Lastly, in their first claim for relief, Plaintiffs maintain that the current protocol does not require training for execution personnel charged with carrying out specific lethal injection tasks. Id. ¶¶ 56-59. According to Plaintiffs, in the event peripheral venous access is not possible, “an advanced registered nurse practitioner” and a “physician’s assistant” are not qualified to place a central line, and the protocol does not provide guidelines for the execution team to exercise discretion during the process. Id. ¶¶ 57-58. Plaintiffs further aver that the protocol does not allow for individualized assessment of each Plaintiffs’ age, weight, or height, and it does not address the appropriate medical response to foreseeable complications. Id. ¶¶ 60-61. They contend that execution team members consistently and willfully fail to follow the written lethal injection protocol, and their policy of keeping information about their lethal injection procedure secret is unconstitutional. Id. ¶¶ 62-68.

         In their second claim for relief, Plaintiffs contend that Defendants’ refusal to adopt a one-drug protocol violates the evolving standards of decency encompassed in the Eighth Amendment. Id. ¶¶ 74-81. According to Plaintiffs, most states that still recognize the death penalty have switched to a one-drug protocol, and seventy percent of the executions completed in 2018 did not include the use of a paralytic. Id. ¶ 76. Plaintiffs identify “a single dose of non-compounded or properly compounded pentobarbital as the readily available alternative to the [s]tate of Florida’s current unconstitutional protocol.” Id. ¶ 79. Plaintiffs aver that other states such as Texas, Missouri, Georgia, and South Dakota have the ability to obtain properly compounded pentobarbital and have used this proposed single dose of pentobarbital to execute a combined sixty-six[17] condemned inmates. Id. ¶ 80. They additionally contend that California and Kentucky have recently proposed one-drug protocols demonstrating a national consensus toward this alternative procedure. Id. Plaintiffs assert that a single dose of pentobarbital is a feasible, readily available alternative that would significantly reduce the substantial risk associated with Florida’s three-drug protocol. Id. ¶¶ 77, 79.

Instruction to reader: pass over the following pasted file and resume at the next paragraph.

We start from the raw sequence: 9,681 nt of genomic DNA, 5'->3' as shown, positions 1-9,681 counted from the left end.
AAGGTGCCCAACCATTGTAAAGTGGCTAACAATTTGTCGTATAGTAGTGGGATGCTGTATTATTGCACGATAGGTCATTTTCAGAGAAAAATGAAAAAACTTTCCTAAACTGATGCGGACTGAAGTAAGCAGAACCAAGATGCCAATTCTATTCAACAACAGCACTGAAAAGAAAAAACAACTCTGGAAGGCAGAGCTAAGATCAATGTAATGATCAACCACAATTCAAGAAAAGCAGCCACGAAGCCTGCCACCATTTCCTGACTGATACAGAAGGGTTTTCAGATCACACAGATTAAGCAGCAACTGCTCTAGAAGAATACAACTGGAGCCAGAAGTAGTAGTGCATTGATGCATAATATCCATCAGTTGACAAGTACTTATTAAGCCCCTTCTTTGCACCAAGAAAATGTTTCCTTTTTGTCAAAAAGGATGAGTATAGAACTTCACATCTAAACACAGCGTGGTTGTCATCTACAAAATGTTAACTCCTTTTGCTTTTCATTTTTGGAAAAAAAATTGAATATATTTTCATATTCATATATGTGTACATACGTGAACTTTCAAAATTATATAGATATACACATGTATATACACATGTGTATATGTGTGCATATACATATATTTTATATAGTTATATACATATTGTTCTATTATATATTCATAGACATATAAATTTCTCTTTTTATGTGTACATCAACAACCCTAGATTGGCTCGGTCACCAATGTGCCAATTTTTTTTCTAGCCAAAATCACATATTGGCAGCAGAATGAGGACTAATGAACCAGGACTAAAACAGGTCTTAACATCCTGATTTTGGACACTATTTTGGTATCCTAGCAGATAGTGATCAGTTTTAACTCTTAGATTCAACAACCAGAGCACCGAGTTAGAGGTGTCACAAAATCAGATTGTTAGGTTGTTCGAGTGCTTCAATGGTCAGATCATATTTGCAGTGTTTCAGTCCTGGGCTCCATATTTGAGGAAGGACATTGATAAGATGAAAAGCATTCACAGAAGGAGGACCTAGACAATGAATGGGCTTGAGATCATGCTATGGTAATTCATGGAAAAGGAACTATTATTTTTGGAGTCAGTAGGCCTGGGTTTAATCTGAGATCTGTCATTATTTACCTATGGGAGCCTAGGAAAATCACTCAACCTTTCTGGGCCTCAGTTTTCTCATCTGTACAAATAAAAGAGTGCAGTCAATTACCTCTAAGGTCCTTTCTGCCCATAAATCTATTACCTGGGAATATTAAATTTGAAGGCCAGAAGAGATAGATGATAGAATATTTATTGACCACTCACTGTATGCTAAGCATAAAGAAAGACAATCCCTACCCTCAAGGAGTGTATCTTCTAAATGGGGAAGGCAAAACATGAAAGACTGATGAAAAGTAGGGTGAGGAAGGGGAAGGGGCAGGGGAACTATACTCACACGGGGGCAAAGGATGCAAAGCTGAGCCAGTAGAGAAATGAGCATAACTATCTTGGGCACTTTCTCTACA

IV. Motion to Dismiss Standard

         In ruling on a motion to dismiss, the Court must accept the factual allegations set forth in the complaint as true. See Ashcroft v. Iqbal, 556 U.S. 662, 678 (2009); Swierkiewicz v. Sorema N.A., 534 U.S. 506, 508 n.1 (2002); see also Lotierzo v. Woman’s World Med. Ctr., Inc., 278 F.3d 1180, 1182 (11th Cir. 2002). In addition, all reasonable inferences should be drawn in favor of the plaintiff. See Randall v. Scott, 610 F.3d 701, 705 (11th Cir. 2010). Nonetheless, the plaintiff must still meet some minimal pleading requirements. Jackson v. Bellsouth Telecomm., 372 F.3d 1250, 1262-63 (11th Cir. 2004) (citations omitted). Indeed, while “[s]pecific facts are not necessary[, ]” the complaint should “‘give the defendant fair notice of what the . . . claim is and the grounds upon which it rests.’” Erickson v. Pardus, 551 U.S. 89, 93 (2007) (per curiam) (quoting Bell Atlantic Corp. v. Twombly, 550 U.S. 544, 555 (2007)). Further, the plaintiff must allege “enough facts to state a claim that is plausible on its face.” Twombly, 550 U.S. at 570. “A claim has facial plausibility when the pleaded factual content allows the court to draw the reasonable inference that the defendant is liable for the misconduct alleged.” Iqbal, 556 U.S. at 678 (citing Twombly, 550 U.S. at 556).

         A “plaintiff’s obligation to provide the grounds of his entitlement to relief requires more than labels and conclusions, and a formulaic recitation of the elements of a cause of action will not do[.]” Twombly, 550 U.S. at 555 (internal quotations omitted); see also Jackson, 372 F.3d at 1262 (explaining that “conclusory allegations, unwarranted deductions of facts or legal conclusions masquerading as facts will not prevent dismissal”) (internal citation and quotations omitted). Indeed, “the tenet that a court must accept as true all of the allegations contained in a complaint is inapplicable to legal conclusions[, ]” which simply “are not entitled to [an] assumption of truth.” See Iqbal, 556 U.S. at 678, 680. Thus, in ruling on a motion to dismiss, the Court must determine whether the complaint contains “sufficient factual matter, accepted as true, to ‘state a claim to relief that is plausible on its face[.]’” Id. at 678 (quoting Twombly, 550 U.S. at 570).

         V. Summary of the Arguments